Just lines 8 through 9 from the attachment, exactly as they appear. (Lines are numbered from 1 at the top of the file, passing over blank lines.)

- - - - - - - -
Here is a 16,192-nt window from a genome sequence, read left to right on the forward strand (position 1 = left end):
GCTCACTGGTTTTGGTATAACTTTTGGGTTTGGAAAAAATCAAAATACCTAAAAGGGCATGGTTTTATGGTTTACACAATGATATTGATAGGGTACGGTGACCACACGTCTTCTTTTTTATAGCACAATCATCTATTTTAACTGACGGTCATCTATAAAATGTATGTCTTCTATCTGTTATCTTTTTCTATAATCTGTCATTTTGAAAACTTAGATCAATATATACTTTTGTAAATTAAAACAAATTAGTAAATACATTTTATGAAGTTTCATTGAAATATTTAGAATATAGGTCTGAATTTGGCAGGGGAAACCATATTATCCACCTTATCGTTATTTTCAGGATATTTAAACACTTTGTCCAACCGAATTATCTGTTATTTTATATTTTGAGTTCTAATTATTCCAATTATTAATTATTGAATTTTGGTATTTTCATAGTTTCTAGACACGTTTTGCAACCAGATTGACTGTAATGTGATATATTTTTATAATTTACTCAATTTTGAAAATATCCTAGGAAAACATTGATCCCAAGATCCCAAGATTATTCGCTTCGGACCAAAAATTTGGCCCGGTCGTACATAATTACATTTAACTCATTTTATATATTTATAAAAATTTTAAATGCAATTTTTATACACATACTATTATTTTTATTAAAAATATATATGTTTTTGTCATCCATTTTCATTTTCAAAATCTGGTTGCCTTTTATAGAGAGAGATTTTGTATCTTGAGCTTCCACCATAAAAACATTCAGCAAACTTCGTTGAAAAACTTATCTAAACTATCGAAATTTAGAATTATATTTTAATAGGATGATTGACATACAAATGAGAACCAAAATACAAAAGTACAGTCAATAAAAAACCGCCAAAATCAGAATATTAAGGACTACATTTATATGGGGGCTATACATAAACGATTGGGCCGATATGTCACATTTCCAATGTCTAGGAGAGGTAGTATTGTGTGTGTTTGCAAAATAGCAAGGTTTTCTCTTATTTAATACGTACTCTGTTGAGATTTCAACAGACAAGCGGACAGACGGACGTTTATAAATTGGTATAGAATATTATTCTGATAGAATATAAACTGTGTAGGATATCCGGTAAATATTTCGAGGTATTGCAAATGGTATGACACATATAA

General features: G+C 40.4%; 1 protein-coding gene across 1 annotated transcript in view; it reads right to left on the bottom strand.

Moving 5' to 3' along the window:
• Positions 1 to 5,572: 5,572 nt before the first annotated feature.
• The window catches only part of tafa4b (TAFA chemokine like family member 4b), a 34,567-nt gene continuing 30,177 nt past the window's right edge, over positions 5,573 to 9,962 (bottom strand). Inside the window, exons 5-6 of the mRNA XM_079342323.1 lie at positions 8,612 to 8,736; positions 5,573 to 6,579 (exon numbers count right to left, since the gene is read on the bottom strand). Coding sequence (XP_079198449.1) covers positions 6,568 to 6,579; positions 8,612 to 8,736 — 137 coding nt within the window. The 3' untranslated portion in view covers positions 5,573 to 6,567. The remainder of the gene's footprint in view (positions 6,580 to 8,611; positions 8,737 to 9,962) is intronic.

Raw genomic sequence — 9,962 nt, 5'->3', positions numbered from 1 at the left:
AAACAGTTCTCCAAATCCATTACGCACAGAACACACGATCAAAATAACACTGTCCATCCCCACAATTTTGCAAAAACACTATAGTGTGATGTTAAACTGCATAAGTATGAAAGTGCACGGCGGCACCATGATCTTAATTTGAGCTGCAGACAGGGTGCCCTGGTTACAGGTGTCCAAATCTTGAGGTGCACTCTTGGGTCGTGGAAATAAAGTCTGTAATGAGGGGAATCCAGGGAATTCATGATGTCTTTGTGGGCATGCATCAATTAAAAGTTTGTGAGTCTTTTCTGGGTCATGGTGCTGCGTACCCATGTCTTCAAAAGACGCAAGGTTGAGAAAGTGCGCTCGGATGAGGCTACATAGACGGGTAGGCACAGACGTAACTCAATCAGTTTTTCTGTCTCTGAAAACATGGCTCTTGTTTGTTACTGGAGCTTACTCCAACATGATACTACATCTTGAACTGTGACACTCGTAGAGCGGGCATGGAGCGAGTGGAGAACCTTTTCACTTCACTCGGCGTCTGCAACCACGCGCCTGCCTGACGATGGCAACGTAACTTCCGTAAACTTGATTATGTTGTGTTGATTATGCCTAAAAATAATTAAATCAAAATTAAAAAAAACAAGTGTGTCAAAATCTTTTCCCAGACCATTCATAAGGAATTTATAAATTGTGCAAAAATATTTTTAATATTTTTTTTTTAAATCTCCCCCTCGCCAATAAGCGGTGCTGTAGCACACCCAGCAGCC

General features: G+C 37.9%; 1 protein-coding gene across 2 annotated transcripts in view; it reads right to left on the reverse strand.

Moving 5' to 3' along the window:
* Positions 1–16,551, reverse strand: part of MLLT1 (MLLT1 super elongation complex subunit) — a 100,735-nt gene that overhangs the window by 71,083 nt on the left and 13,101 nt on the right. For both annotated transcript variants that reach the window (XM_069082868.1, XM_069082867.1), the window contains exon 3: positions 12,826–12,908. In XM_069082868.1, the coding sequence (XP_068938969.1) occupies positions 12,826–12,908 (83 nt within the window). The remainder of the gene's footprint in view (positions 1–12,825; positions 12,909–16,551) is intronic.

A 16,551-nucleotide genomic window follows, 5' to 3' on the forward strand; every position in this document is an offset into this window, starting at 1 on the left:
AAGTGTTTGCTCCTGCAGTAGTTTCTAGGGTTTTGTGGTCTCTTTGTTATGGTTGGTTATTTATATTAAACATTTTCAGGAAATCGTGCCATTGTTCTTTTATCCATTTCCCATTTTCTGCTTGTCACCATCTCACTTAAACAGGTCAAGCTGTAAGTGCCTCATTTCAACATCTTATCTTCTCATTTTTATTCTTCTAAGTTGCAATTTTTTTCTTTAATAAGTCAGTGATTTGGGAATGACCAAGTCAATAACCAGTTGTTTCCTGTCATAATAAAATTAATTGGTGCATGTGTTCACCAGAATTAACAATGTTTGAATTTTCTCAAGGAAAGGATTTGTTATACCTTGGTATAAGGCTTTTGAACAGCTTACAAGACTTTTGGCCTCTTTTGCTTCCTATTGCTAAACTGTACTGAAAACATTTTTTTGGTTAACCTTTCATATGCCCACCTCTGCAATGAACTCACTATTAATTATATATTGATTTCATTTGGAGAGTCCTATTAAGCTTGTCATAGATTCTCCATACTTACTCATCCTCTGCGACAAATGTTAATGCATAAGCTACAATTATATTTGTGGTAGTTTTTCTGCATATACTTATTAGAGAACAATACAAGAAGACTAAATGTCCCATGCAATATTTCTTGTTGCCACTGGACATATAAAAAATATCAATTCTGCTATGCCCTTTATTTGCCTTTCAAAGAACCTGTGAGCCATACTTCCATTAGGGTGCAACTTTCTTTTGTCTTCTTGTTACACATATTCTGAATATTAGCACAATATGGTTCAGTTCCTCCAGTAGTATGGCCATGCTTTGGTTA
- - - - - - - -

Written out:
AAACAGTTCTCCAAATCCATTACGCACAGAACACACGATCAAAATAACACTGTCCATCCCCACAATTTTGCAAAAACACTATAGTGTGATGTTAAACTGCATAAGTATGAAAGTGCACGGCGGCACCATGATCTTAATTTGAGCTGCAGACAGGGTGCCCTGGTTACAGGTGTCCAAATCTTGAGGTGCACTCTTGGGTCGTGGAAATAAAGTCTGTAATGAGGGGAATCCAGGGAATTCATGATGTCTTTGTGGGCATGCATCAATTAAAAGTTTGTGAGTCTTTTCTGGGTCATGGTGCTGCGTACCCATGTCTTCAAAAGACGCAAGGTTGAGAAAGTGCGCTCGGATGAGGCTACATAGACGGGTAGGCACAGACGTAACTCAATCAGTTTTTCTGTCTCTGAAAACATGGCTCTTGTTTGTTACTGGAGCTTACTCCAACATGATACTACATCTTGAACTGTGACACTCGTAGAGCGGGCATGGAGCGAGTGGAGAACCTTTTCACTTCACTCGGCGTCTGCAACCACGCGCCTGCCTGACGATGGCAACGTAACTTCCGTAAACTTGATTATGTTGTGTTGATTATGCCTAAAAATAATTAAATCAAAATTAAAAAAAACAAGTGTGTCAAAATCTTTTCCCAGACCATTCATAAGGAATTTATAAATTGTGCAAAAATATTTTTAATATTTTTTTTTTAAATCTCCCCCTCGCCAATAAGCGGTGCTGTAGCACACCCAGCAGCC

General features: G+C 37.9%; 1 protein-coding gene across 2 annotated transcripts in view; it reads right to left on the reverse strand.